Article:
Because there is no approved medication for the treatment of EDs, weight restoration is accomplished using adequate calories from food as medicine in the form of three meals and three snacks per day prepared entirely by the parents.6 Foods that were enjoyed in the past should be reintroduced and overall variety should be increased, including any “fear foods” that may have developed over the course of the disease. Diet foods are discouraged and exercise is temporarily restricted in an effort to shunt all available energy towards weight restoration. Although many practitioners may argue that this approach interferes with the autonomy of the maturing adolescent, FBT recognizes that malnutrition has temporarily impaired the teen’s ability to make sound decisions regarding food, weight, and exercise, but as soon as the malnutrition is resolved, age-appropriate control can and should be returned to the teen.

Denial on the teen’s part regarding the severity of his or her malnutrition symptoms is common in both AN and BN. AN is egosyntonic, meaning that those with this disease cherish it, find comfort in it, and value it as an important part of their personality that they will fight to protect against treatment attempts. BN is considered egodystonic, so while the adolescent may deny the severity of the symptoms, there is less pride and more guilt and shame associated with binge/purge behaviors, making it difficult to seek out help. In both situations, affected teens are unlikely to be ready and willing to take steps towards recovery on their own, and even less likely to do so with a smile. Parents are encouraged to avoid rationalizing, arguing, discussing, or negotiating; they are asked to focus on feeding their child until weight is restored. The goal of Phase I is resignation—the teen has only to be resigned to eat and accept that he or she has no choice.


Phase II is initiated when the adolescent becomes accustomed to eating what is placed in front of them by the parents, is gaining weight steadily and has reached 90% goal weight. At this point, the therapist encourages parents to help their child take more control over eating and exercise in an age-appropriate manner. This phase typically lasts 2 to 3 months.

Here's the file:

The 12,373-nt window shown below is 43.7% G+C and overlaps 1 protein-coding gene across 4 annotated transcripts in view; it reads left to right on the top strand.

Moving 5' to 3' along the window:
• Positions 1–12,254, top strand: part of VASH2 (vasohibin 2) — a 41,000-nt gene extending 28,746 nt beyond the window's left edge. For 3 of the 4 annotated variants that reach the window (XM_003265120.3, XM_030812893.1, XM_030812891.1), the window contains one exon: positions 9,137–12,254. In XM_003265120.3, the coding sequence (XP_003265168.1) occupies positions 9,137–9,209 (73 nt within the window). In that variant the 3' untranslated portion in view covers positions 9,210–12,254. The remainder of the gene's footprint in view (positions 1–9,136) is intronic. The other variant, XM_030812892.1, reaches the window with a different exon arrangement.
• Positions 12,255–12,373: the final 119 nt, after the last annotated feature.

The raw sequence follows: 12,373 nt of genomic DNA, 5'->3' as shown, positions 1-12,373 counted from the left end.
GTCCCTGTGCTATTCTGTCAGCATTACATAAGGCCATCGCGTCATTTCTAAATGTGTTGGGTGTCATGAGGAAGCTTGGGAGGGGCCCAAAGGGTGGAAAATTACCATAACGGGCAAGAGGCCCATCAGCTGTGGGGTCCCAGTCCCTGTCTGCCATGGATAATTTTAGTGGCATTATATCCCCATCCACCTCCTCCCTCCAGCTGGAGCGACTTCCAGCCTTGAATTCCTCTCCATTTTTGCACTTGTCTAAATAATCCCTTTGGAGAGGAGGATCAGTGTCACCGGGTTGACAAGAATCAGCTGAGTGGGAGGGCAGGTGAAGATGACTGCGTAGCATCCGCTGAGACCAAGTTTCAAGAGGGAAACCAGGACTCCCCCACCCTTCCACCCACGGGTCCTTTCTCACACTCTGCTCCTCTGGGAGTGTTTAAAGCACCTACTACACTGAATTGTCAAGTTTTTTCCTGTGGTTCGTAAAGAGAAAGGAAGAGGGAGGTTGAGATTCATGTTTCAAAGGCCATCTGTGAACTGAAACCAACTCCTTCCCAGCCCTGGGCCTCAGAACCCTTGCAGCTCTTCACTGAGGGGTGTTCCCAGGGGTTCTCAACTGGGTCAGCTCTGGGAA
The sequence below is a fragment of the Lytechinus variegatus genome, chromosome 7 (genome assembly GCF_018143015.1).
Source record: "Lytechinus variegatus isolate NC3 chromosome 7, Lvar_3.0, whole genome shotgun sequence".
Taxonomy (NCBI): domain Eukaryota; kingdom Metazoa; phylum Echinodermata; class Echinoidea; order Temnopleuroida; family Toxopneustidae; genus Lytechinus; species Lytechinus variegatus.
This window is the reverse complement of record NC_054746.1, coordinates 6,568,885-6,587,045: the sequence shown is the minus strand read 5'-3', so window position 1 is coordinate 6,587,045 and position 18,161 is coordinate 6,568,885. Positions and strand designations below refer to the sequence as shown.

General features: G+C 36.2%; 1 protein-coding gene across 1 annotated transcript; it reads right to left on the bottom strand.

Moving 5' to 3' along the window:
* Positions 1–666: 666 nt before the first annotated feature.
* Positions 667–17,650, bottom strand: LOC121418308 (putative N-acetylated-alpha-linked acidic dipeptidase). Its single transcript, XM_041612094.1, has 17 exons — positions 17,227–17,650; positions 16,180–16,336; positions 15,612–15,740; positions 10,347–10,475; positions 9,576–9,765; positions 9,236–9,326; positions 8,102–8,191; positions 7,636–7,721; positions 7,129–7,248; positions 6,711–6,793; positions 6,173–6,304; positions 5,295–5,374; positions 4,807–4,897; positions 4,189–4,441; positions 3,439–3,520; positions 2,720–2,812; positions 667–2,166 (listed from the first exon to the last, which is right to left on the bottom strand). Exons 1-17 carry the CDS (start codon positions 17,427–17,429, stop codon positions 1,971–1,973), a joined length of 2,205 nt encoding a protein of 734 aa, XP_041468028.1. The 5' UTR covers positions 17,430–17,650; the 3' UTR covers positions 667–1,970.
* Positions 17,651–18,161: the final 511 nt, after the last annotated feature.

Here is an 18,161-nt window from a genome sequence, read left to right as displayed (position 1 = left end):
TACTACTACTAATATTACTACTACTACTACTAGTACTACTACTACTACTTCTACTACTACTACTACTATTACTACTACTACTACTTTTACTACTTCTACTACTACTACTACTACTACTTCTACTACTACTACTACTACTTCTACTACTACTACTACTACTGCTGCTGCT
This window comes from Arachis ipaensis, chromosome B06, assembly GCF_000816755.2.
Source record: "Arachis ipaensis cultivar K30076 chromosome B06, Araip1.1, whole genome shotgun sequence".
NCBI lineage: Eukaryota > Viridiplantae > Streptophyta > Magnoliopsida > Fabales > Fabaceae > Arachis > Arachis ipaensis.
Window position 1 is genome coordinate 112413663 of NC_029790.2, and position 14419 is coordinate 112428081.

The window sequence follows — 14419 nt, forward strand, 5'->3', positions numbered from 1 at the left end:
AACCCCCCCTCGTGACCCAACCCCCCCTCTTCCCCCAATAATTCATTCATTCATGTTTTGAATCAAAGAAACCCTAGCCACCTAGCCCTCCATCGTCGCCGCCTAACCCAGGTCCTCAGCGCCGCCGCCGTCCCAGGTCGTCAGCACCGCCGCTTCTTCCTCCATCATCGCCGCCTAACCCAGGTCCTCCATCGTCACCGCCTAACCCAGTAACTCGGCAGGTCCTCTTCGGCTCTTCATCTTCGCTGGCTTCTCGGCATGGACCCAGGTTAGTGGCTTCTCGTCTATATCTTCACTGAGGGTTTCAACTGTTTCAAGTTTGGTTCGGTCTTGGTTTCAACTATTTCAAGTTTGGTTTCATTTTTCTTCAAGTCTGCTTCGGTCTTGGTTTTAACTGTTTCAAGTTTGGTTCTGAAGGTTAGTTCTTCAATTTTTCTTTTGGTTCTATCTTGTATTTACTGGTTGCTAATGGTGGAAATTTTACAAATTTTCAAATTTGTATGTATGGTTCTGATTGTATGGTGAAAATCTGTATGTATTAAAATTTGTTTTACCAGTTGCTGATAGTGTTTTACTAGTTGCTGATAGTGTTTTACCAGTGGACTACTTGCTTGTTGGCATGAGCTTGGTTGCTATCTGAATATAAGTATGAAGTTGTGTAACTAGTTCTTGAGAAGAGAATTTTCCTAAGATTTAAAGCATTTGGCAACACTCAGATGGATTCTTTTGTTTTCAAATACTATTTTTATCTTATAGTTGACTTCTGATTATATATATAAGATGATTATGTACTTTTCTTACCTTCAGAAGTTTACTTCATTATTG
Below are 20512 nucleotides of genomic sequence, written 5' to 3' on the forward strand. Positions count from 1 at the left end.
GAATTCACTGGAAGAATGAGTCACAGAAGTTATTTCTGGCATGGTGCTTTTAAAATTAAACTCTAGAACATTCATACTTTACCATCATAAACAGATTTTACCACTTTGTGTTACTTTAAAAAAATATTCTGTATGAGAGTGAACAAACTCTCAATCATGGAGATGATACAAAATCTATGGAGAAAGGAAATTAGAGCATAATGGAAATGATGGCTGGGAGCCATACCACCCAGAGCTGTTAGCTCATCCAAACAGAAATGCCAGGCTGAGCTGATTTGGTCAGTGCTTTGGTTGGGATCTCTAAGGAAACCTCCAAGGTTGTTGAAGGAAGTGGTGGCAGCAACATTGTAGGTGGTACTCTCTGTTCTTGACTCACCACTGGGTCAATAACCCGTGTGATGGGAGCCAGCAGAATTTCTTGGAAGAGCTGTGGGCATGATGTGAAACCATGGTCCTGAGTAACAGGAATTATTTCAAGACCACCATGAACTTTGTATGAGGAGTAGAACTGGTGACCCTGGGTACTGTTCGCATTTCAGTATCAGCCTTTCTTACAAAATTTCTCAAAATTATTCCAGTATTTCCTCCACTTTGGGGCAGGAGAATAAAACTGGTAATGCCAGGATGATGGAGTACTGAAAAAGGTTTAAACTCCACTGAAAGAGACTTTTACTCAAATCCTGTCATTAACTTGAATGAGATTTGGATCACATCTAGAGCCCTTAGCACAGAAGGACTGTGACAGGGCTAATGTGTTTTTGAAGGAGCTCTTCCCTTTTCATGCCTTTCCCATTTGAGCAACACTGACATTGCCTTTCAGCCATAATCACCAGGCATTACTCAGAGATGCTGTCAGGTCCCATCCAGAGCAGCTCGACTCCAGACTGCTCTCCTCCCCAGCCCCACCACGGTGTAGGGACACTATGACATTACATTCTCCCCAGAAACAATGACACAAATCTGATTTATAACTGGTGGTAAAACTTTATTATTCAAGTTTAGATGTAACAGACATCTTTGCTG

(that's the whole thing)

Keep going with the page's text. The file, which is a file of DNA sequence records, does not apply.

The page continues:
Phase III commences when the adolescent is able to maintain weight above 95% of the goal weight and self-starvation has ceased. The goal in therapy at this point is to increase personal autonomy as the adolescent establishes a healthy identity free from the ED. Phase III is brief and typically encompasses no more than a few sessions over several months.

Multi-family Groups

  • To overcome the illness-related isolation of the family
  • To take on responsibility for managing the illness-specific symptoms and everyday situations.
  • To connect with other parents/guardians to share experiences and strategies.
  • To improve intra-familial conflict management.
  • To strengthen parental/caregiver bonds with children and develop conciliation skills.
  • To change problematic interactions and relationship patterns around their child's eating.
  • To highlight personal psychological issues if these affect the child's specific problems adversely.

Individual Treatment